Simple Online Sunday Morning
Simple Online Sunday Morning
glass jars with candles

As we live into this time of physical distancing and online Sunday morning, remember there’s no need for anything complex. Go simple. People need connection more than anything else. You can do this with everyone at home on Zoom, Facebook Live, or even a conference call. Use what you're comfortable with. Expect glitches and be gentle with yourself.

Rev. Lynn Ungar, who has been doing online ministry with the Church of the Larger Fellowship for years, writes:

"People are incredibly kind and forgiving. We have had all kinds of times when the technology failed, when we had to ask people log out and come back in, when things started late because something wasn't working. Technology goes haywire a lot. People have always been very generous of spirit about it. Also, when you are leading worship from your house, things happen. I would prefer that my dog not bark while I am praying, but, you know, it happens. And people not only are sweet about it, I think they appreciate the intimacy of our stumbling through the best we can. Strive for connection rather than perfection."

Some Tech Tips for Your First Sunday

  • Using Zoom

  • Create a Zoom drop-in time beforehand so people can test and figure out the technology
  • Mute everyone’s microphones when they’re not talking. (The host can do this in the attendees section.)

  • Have a phone number someone can call if they’re having difficulty

  • Send people an instruction sheet ahead of time

  • People can use a smart phone or computer to access via video, or they can call in by phone, even by landline. Encourage them to use video if they can as this is much more connective and allows them to use the chat feature.

  • Rev. Darcy Baxter uses humor to share learning from experience to reassure you about being on camera!

Some Elements of a Simple Online Service

  • Provide some music through a video, recording, or having someone play an instrument or sing. (Pay attention to copyright).

    • Before sharing your screen, be sure to check the box: "Share Computer Sound" 

    • People can sing along with their mics muted. Singing together does not work because of the lag!

  • Opening words and a reading

  • Do joys and concerns. First concerns, then joys. People can unmute to speak if your group is small. For larger groups, use the chat feature.

  • Lead a meditation

  • If you include a homily, keep it personal and short.

  • You can do breakout rooms for reflection. If you recruit facilitators ahead of time they’ll be prepared to help everyone speak in turn. 

  • Close with music and a benediction

  • You can do coffee hour chat afterwards. The breakout room function could be used for larger groups. 

Prioritize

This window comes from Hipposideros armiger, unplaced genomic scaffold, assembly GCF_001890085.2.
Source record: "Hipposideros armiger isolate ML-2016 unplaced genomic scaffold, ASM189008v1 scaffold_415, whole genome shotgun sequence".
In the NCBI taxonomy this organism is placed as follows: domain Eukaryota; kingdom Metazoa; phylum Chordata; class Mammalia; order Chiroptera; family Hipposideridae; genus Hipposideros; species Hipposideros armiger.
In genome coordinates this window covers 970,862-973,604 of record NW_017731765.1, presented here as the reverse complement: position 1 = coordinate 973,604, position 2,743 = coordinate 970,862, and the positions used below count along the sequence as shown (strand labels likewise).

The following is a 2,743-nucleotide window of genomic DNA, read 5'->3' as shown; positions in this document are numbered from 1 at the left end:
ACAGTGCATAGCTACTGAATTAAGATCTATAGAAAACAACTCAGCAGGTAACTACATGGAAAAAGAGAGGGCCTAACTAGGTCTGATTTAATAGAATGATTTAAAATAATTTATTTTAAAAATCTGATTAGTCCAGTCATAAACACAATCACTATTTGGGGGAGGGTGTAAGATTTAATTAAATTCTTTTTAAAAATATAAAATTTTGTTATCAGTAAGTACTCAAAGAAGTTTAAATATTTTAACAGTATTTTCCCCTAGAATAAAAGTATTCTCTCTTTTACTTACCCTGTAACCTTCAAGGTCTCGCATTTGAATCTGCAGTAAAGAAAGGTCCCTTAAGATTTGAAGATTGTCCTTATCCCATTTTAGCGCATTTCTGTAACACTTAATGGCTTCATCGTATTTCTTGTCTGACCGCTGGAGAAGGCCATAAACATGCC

• Intimacy and connection over glitz

  • Quality sound over video

  • Being present and caring for each other. It helps to have someone in responding pastorally in the chat.

Using Facebook Live

Facebook Live allows you to stream video and audio from one location.

  • This works well for telling a story, sharing a homily, or performing music. So you can do a service similar to how you usually do and people can watch from home.

  • It is less interactive than zoom, but people can participate in the stream by commenting. Have someone paying attention and responding to the comments. 

  • The video is automatically saved afterwards and people can watch later.

Using a Conference Call Service

If you have enough people without computers or phones that can access zoom, you might want to use a conference call service to connect. For a small congregation, this might be your Sunday morning experience. For a larger congregation, you can have one of your drop in small group ministries happen over conference call.

Tips

  • A small group ministry or small service on conference call might start with opening words, chalice lighting (have everyone light a chalice where they are), check in or joys and concerns, a guided meditation, a reading, sharing on a topic, and closing words

  • Have people mute their phones when they’re not speaking

  • For sharing times, call on one person at a time. It’s hard on a conference call of more than four people for people to figure out how to naturally “jump” into conversation without visual clues.

Other Options to Keep It Simple

  • Encourage your members to attend the Church of the Larger Fellowship’s online services

  • Share a recorded sermon or other congregation’s service in advance of your online gathering and spend your time together connecting and then sharing around that topic.

  • Keep Sunday simple and use some of that time and energy to create drop-in times to chat on zoom and/or short spiritual grounding times through the week to help isolation.

  • Some congregations are collaborating by rotating services between them. For example if three congregations collaborate, Church A streams week 1, Fellowship B streams week 2, and Society C streams week 3.  Also, congregations can collaborate by having the same story for all ages or music and altering the sermon etc. Be creative. You are limited by what you can imagine.  The more shared resources the better.

More Resources

About the Author

  • The regional Congregational Life staff are congregations' local connection to the UUA. All of the program Congregational Life staff have expertise in most aspects of congregational life and each also has a few program areas of expertise. See the UUA Congregational Life Staff...

For more information contact conglife@uua.org.

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